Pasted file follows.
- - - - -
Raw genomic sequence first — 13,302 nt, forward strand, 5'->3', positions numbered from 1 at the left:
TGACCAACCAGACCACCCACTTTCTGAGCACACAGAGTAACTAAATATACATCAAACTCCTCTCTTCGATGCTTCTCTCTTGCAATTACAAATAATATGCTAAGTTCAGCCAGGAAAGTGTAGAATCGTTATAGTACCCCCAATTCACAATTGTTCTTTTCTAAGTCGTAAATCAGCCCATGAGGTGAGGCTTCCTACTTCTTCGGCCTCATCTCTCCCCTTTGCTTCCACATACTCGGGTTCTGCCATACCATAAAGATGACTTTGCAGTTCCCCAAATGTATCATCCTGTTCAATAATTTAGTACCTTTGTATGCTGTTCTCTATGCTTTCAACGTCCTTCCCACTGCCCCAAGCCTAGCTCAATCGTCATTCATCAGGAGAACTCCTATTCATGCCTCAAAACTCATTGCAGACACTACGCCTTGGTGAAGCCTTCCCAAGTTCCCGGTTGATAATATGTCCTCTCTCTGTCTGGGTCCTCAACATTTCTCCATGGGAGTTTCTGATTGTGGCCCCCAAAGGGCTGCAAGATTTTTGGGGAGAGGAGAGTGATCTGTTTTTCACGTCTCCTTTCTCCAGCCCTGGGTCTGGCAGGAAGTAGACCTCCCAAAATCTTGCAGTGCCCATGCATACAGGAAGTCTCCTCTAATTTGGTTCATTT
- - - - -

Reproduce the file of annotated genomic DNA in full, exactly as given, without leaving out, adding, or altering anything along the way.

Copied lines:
Raw genomic sequence first — 13,302 nt, forward strand, 5'->3', positions numbered from 1 at the left:
TGACCAACCAGACCACCCACTTTCTGAGCACACAGAGTAACTAAATATACATCAAACTCCTCTCTTCGATGCTTCTCTCTTGCAATTACAAATAATATGCTAAGTTCAGCCAGGAAAGTGTAGAATCGTTATAGTACCCCCAATTCACAATTGTTCTTTTCTAAGTCGTAAATCAGCCCATGAGGTGAGGCTTCCTACTTCTTCGGCCTCATCTCTCCCCTTTGCTTCCACATACTCGGGTTCTGCCATACCATAAAGATGACTTTGCAGTTCCCCAAATGTATCATCCTGTTCAATAATTTAGTACCTTTGTATGCTGTTCTCTATGCTTTCAACGTCCTTCCCACTGCCCCAAGCCTAGCTCAATCGTCATTCATCAGGAGAACTCCTATTCATGCCTCAAAACTCATTGCAGACACTACGCCTTGGTGAAGCCTTCCCAAGTTCCCGGTTGATAATATGTCCTCTCTCTGTCTGGGTCCTCAACATTTCTCCATGGGAGTTTCTGATTGTGGCCCCCAAAGGGCTGCAAGATTTTTGGGGAGAGGAGAGTGATCTGTTTTTCACGTCTCCTTTCTCCAGCCCTGGGTCTGGCAGGAAGTAGACCTCCCAAAATCTTGCAGTGCCCATGCATACAGGAAGTCTCCTCTAATTTGGTTCATTT